removed, and fresh medium was added. The infection was
monitored by measuring luciferase activity, expressed from
the reporter gene carried by the pseudovirus, using a
luciferase assay kit (Promega, USA). Cells were lysed at
48 h postinfection by adding 20 lL lysis buffer provided
with the kit, and 10 lL of the resulting lysates were tested
for luciferase activity by the addition of 20 lL luciferase
substrate in a Turner Designs TD-20/20 luminometer. Each
infection experiment was conducted in triplicate, and all
experiments were repeated three times.
Live virus infection assays
Live SARS-CoV infection was carried out under BSL4
conditions at the Australian Animal Health Laboratory
(AAHL) as described previously [16,17]. Briefly, 48 h
after transfection, the time at which expression of the
ACE2 receptor on the HeLa cell surface is optimal,
2910
6
TCID
50
of virus was added to the cells for
infection. The cells were fixed 24 h later by treatment with
100% methanol for 10 min and washed five times with
PBST. The primary antibody, chicken anti-SARS-CoV S
(produced against the recombinant S protein expressed in
E. coli at AAHL), at a 1:500 dilution in 1% BSA/PBS, was
added and incubated with the cells for 1 h at room tem-
perature. An FITC anti-chicken conjugate (Chemicon,
Australia) at 1:1,000 in 1% BSA/PBS was added after
washing the cells five times and incubated with the cells for
1 h. Infection was monitored by immunofluorescent
microscopic analysis.
Results and discussion
Cloning and expression of ACE2 genes from different
bat species
ACE2 genes from seven bat species were amplified and
cloned (Fig. 1, sFig. 1). Full-length genes were obtained
from Rhinolophus ferrumequinum from Hubei province
(Rf-HB), R. macrotis from Hubei province (Rm-HB),
R. pearsoni from Guangxi (Rp-GX), R. pusillus from Hubei
province (Rpu-HB), R. sinicus from Guangxi province
(Rs-GX) and R. sinicus from Hubei province (Rs-HB). For
the following bat species, amplification of the full-length
coding region was not successful, and instead,the N-ter-
minal region was cloned in frame with the C-terminal
region of the human ACE2 gene to form a chimeric full-
length ACE molecule: R. pearsoni from Guizhou province
(Rp-GZ), Myotis daubentonii bat from Yunnan province
(Md-YN) and Hipposideros pratti bat from Henan province
(Hp-HN). The full-length sequences of bat ACE2 are
identical in size to that of hACE2 (805 aa in total).
Sequence comparison showed that bat ACE2s are closely
related to ACE2s of other mammals and have an aa
sequence identity of 80–82% to human and civet ACE2.
The aa identity of ACE2 from different bat families ranges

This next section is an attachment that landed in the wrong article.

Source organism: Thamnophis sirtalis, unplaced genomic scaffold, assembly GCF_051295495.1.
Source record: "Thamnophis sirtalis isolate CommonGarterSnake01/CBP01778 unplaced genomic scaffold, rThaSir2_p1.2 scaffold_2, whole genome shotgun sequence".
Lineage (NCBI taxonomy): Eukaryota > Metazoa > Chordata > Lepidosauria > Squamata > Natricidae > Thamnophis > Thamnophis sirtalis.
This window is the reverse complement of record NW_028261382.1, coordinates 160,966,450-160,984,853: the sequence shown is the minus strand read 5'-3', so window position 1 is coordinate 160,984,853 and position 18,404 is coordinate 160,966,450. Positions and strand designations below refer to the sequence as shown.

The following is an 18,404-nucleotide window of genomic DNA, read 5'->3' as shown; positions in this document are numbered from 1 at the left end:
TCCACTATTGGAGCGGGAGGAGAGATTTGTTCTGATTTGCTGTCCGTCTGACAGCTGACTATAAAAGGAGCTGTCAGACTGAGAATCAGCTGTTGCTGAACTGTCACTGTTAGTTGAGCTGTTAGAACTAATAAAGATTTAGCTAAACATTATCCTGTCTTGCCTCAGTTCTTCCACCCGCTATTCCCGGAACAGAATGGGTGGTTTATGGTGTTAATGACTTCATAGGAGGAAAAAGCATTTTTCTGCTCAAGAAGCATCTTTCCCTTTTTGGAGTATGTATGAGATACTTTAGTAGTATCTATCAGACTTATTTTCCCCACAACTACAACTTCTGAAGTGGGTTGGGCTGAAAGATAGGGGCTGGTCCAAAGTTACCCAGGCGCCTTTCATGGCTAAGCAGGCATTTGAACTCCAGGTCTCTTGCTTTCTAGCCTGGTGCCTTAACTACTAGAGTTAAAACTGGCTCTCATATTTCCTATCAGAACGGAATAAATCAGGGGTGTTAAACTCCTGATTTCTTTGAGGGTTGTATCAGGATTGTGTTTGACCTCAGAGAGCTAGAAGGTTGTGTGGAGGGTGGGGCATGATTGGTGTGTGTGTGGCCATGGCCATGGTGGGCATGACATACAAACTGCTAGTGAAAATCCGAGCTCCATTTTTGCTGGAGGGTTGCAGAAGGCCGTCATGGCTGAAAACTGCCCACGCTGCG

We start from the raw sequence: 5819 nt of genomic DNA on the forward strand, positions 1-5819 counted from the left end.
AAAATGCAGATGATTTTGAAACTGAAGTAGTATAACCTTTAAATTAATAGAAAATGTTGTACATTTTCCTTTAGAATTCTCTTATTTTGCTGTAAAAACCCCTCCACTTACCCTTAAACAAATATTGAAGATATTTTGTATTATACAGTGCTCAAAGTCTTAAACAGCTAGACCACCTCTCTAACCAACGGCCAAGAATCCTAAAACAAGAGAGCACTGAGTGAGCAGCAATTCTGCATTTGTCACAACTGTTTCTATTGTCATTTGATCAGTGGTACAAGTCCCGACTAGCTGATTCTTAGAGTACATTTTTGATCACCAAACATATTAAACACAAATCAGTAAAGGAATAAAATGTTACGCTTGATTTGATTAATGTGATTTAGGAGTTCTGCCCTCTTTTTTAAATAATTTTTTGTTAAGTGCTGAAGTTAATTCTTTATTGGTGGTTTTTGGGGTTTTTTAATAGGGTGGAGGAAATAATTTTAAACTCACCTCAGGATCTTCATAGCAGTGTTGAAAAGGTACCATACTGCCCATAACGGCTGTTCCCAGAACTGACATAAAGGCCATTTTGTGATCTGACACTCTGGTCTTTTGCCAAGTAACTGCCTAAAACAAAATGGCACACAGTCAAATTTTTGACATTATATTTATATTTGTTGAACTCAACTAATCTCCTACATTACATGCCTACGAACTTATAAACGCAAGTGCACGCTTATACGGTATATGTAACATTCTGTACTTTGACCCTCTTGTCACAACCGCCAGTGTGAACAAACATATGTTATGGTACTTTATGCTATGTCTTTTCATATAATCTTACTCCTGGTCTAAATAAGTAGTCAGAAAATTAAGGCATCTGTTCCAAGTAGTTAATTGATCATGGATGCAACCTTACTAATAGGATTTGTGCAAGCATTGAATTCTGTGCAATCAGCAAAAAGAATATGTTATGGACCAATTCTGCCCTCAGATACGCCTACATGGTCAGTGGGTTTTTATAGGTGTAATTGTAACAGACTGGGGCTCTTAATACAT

from 78 to 84%, and within the genus Rhinolophus, the
sequence identity increases to 89–98%. The major
sequence variation among bat ACE2s is located in the
N-terminal region, which has been identified in structural
studies as the SARS-CoV-binding region [6,7]. A phylo-
genetic tree was constructed based on the sequences of bat
ACE2 (sFig. 2) using the MEGA package [14].
All ACE2 genes were cloned into a eukaryotic expres-
sion vector and used to transfect HeLa cells. Western blot
analysis showed that all ACE2s were expressed efficiently
and at very similar levels and were recognized by a rabbit
anti-bat ACE2 antibody with an apparent molecular weight
of approximately 100–130 kDa (Fig. 2c).
Functionality of bat ACE2 as an SARS-CoV entry
receptor
To examine the susceptibility of different bat ACE2 mol-
ecules to SARs-CoV entry, the HIV/BJ01-S pseudovirus
system was used to infect HeLa cells transiently expressing
bat ACE2 or human ACE2 genes. Among the bat ACE2s,
only MdACE2 (MdACE2) and Rs-HB ACE2 demon-
strated significant pseudovirus infection, as deduced from
the significantly higher level of luciferase activity in
Bats as reservoir of SARS-CoV progenitor virus 1565
123
comparison to background activity in the negative control
(Fig. 2a). Although such assays are not to be viewed as an
absolute quantification of receptor activity, it is neverthe-
less worth noting that MdACE2-mediated infection seemed
to be more efficient than with Rs-HB ACE2. In the same
context, it is clear that the bat ACE2s were less efficient
overall than the human ACE2 in this particular assay sys-
tem. The biological significance of this observation
remains to be determined. The functionality of MdACE2
and Rs-HB ACE2 as SARS-CoV entry receptors was fur-
ther confirmed by infection with live virus. As shown in
Fig. 2b, both bat ACE2 proteins could clearly support
SARs-CoV infection. No attempt was made to quantify
infection efficiency in this study due to difficulties
encountered in conducting experiments under BSL4
conditions.
Structural modeling of bat ACE2 molecules
Homologous structural modeling of human SARS-CoV
RBD complexed with MdACE2 supports MdACE2 as a
receptor for human SARS-CoV S protein. The crystal
structure of human SARS-CoV RBD complexed with
hACE2 shows that two salt bridges at the SARS-CoV-
hACE2 interface, between hACE2 Lys31 and Glu35 and
between hACE2 Lys353 and hACE2 Glu38, are both
buried in a hydrophobic environment and contribute criti-
cally to the SARS-CoV-hACE2 interactions (Fig. 3a, c)
[7]. Disturbance of the formation of either of these salt
bridges weakens SARS-CoV-hACE2 binding. The Lys31-
Glu35 salt bridge at the SARS-CoV-hACE2 interface
becomes an Asn31-Lys35 hydrogen bond at the SARS-
CoV-Md-YNACE2 interface (Fig. 3b), which possibly
weakens virus-receptor binding but still is largely com-
patible with the virus-receptor interface. Thr27 on hACE2